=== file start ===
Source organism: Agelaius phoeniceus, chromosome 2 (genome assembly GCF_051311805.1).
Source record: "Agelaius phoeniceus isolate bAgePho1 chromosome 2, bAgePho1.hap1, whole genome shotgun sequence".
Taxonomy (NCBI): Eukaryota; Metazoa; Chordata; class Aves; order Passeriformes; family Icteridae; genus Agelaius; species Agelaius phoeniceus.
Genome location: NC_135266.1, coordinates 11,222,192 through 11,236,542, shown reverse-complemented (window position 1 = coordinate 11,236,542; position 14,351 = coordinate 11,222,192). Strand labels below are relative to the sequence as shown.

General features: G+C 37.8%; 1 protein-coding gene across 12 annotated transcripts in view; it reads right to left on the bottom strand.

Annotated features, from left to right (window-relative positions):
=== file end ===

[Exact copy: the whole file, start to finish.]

Source organism: Agelaius phoeniceus, chromosome 2 (genome assembly GCF_051311805.1).
Source record: "Agelaius phoeniceus isolate bAgePho1 chromosome 2, bAgePho1.hap1, whole genome shotgun sequence".
Taxonomy (NCBI): Eukaryota; Metazoa; Chordata; class Aves; order Passeriformes; family Icteridae; genus Agelaius; species Agelaius phoeniceus.
Genome location: NC_135266.1, coordinates 11,222,192 through 11,236,542, shown reverse-complemented (window position 1 = coordinate 11,236,542; position 14,351 = coordinate 11,222,192). Strand labels below are relative to the sequence as shown.

General features: G+C 37.8%; 1 protein-coding gene across 12 annotated transcripts in view; it reads right to left on the bottom strand.

Annotated features, from left to right (window-relative positions):